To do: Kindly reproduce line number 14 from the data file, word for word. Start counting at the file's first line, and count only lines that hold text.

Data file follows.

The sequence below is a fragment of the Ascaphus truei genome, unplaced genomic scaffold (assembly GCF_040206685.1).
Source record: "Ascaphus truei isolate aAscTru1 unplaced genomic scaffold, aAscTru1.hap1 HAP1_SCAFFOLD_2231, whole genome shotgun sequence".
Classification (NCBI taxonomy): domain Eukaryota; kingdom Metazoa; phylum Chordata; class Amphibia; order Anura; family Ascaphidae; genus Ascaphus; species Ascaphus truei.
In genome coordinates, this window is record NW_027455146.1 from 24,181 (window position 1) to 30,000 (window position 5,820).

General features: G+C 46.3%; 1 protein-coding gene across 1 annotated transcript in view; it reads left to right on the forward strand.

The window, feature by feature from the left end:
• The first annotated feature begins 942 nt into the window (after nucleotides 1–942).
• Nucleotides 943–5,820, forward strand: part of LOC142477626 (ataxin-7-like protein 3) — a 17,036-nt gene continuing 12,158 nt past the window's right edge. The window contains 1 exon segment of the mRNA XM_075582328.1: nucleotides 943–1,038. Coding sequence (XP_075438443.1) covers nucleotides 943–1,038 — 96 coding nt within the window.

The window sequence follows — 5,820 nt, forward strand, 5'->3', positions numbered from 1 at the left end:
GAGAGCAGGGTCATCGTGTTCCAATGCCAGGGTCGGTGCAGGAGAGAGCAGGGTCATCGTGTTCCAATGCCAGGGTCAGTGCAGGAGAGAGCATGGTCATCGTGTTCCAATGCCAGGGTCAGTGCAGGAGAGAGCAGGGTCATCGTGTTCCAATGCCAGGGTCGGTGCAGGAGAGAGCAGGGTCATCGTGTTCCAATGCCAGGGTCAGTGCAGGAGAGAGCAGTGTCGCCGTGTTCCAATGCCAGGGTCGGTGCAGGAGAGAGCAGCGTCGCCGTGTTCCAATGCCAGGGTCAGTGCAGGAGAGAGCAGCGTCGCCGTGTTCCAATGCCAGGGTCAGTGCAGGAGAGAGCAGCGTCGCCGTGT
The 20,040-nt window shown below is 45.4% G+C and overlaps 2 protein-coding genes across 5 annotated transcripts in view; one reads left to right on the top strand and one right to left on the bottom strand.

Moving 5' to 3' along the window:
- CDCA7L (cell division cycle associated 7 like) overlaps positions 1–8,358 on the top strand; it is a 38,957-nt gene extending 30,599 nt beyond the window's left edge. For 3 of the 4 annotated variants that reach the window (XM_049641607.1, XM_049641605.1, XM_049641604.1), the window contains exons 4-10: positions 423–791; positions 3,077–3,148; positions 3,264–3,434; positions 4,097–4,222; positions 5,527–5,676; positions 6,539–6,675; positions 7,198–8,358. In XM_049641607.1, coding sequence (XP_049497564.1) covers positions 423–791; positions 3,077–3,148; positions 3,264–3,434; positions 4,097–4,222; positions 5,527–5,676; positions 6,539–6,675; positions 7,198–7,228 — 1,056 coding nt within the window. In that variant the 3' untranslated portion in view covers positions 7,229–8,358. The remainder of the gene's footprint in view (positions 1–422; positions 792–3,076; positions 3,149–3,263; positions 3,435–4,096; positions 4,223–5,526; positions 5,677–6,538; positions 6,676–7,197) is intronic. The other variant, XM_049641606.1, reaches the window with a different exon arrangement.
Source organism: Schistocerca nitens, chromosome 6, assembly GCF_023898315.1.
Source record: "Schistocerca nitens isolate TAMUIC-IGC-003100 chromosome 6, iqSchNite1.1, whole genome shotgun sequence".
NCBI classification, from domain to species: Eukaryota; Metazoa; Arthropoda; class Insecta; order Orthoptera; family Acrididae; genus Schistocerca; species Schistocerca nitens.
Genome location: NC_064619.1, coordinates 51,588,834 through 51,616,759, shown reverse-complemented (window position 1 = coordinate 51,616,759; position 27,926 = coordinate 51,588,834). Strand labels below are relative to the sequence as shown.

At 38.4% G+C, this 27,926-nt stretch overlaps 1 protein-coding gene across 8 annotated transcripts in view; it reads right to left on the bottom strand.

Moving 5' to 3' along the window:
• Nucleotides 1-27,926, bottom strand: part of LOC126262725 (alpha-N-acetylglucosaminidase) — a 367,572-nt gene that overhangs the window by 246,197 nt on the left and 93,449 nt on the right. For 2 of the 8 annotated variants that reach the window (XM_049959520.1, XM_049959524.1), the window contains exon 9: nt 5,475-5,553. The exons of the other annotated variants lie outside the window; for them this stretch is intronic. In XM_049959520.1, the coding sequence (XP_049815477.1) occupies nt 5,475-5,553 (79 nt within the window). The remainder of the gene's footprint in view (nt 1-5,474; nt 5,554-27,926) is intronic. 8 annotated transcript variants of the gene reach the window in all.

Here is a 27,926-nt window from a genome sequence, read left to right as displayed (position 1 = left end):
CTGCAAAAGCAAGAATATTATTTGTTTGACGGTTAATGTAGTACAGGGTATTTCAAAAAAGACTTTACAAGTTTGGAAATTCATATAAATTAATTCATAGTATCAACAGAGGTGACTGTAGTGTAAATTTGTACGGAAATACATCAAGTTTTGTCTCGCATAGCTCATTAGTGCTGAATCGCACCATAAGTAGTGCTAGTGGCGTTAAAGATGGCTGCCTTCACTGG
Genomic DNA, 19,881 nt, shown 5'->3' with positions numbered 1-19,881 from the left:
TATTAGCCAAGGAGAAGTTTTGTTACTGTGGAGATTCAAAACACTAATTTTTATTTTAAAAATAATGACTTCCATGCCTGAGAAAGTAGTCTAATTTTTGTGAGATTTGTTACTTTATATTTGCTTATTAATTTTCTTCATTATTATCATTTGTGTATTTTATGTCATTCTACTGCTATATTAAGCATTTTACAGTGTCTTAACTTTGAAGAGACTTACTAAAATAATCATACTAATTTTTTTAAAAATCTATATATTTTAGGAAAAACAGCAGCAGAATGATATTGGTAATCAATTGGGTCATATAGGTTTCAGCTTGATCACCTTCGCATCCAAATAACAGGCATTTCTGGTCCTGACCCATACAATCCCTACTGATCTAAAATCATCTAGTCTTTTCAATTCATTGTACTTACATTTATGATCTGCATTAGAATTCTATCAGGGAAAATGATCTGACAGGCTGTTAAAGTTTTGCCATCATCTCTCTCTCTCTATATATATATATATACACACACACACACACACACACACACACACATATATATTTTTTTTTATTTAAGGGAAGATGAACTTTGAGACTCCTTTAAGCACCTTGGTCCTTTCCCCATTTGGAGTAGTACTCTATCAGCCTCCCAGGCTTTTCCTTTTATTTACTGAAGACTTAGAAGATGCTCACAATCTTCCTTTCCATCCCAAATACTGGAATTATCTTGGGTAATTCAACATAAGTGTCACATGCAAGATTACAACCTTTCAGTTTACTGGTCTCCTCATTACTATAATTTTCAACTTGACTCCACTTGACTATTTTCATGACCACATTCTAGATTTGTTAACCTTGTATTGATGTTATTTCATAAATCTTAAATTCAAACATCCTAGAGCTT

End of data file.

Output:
Source organism: Schistocerca nitens, chromosome 6, assembly GCF_023898315.1.